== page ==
Toshiba has come up with a novel way of differentiating their XRV22 CD player. This $500 unit has a dual-disc setup: There are two CD turntables, and each can be randomly programmed for 15 selections. Thus with certain Compact Discs this would provide more than 140 minutes of music probably enough to cover the requirements for background music or dancing at a party.
The dbx DX3 CD player has gone all out to be different. In addition to all the standard CD-player features, plus digital filtering, the DX3 has a built-in compressor, partially modeled after the "Over Easy" compressor used in dbx professional equipment. While at first glance this appears to be sheer heresy, a subversion of the much-vaunted wide dynamic range of CD recordings, it would seem to have a useful purpose. It can be used to maintain equal loudness levels for background music listening. More to the point, CDs can be copied onto audio cassettes for use in a car, where the wide dynamic range of CD is compromised by the noisy mobile environment.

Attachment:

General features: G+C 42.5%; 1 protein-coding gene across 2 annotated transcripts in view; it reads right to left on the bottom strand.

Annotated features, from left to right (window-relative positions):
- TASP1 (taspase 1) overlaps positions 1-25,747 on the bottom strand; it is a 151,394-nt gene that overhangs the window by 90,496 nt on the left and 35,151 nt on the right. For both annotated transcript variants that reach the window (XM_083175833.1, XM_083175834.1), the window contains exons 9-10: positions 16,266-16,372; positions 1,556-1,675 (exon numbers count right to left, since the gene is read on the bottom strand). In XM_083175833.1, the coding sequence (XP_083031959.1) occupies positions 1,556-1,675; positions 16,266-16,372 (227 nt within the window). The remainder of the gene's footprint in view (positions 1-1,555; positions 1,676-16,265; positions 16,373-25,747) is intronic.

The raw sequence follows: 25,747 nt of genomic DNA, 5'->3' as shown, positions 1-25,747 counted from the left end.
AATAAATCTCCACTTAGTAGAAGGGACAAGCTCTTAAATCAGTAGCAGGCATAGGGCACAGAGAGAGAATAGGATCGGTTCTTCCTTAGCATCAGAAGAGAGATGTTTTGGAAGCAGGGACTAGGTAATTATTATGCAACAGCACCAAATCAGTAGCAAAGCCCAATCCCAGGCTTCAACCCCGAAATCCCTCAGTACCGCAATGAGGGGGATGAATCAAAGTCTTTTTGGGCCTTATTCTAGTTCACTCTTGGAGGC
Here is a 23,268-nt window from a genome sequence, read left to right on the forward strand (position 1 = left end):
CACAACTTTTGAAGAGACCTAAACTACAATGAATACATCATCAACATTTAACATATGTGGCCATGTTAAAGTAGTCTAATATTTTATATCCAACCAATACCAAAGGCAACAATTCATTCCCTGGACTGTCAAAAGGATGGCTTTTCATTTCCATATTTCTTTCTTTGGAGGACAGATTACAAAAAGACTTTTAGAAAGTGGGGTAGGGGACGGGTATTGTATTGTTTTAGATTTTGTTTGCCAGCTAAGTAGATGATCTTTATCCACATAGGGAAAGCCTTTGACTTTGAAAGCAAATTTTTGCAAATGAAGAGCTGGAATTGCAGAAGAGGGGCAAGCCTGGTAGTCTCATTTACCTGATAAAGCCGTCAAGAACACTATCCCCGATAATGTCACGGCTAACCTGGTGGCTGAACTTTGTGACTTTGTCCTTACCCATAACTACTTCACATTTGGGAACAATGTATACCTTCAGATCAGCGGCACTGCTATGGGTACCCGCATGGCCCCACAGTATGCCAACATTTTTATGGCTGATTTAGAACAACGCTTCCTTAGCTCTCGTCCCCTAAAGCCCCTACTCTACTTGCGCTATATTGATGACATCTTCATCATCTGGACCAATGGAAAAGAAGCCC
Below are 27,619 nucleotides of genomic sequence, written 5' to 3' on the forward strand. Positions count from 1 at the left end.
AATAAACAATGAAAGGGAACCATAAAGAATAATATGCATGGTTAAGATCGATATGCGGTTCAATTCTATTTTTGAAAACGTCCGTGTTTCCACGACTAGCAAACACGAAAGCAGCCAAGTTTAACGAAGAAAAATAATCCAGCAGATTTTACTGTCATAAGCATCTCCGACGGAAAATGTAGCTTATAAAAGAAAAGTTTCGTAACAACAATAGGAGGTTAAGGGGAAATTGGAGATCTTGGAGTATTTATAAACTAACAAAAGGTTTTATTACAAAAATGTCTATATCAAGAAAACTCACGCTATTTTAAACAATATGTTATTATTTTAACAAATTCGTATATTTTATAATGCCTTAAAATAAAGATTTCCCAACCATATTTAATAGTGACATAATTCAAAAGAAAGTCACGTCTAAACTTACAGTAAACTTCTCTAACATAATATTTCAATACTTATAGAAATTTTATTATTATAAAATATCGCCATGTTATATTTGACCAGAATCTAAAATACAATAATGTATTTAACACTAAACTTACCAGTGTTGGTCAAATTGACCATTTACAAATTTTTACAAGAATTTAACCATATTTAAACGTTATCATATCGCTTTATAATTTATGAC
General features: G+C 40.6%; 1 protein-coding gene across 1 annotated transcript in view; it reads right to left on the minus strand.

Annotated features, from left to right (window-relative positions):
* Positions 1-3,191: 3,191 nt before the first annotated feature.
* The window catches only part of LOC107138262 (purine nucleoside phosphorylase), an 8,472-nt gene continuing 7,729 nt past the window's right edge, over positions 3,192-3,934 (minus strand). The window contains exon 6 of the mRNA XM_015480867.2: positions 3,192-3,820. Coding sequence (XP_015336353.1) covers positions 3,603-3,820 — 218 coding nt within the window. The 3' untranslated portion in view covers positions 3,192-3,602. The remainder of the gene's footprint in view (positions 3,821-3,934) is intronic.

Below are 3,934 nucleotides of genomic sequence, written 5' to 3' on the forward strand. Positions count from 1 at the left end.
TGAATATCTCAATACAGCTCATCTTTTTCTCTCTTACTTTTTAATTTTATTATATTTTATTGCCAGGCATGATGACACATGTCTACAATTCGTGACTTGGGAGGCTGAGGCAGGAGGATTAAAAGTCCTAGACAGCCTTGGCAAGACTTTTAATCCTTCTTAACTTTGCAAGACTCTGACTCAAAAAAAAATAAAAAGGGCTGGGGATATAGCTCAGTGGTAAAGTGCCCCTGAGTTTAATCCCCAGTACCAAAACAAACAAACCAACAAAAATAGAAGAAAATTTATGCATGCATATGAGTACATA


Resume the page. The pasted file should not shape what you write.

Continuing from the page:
There is another special circuit, DAIR (Digital Audio Impact Recovery), which is a bit more controversial. One would hardly think it necessary to expand the dynamic capabilities of a CD recording, but this DAIR is supposed to add more impact to transient attacks in music-to quote dbx, "to get a real sock from brass and percussion." I doubt if this would find much use in properly recorded classical CDs, but perhaps it would help in pop music, too much of which has a dynamic range of only 25 dB or less.
The DX3's third special circuit is the Ambience Control, derived from that of the dbx Soundfield One loudspeaker.
This circuit is said to provide the out of-phase, L-minus-R information to give the illusion of a more airy, spacious quality to the sound. Use of this circuit would depend on the recording venue and individual tastes. The DX3 CD player is $599.
Next month, a cornucopia of other CD players and assorted audio bonbons from the SCES.
(adapted from Audio magazine, Sept. 1985)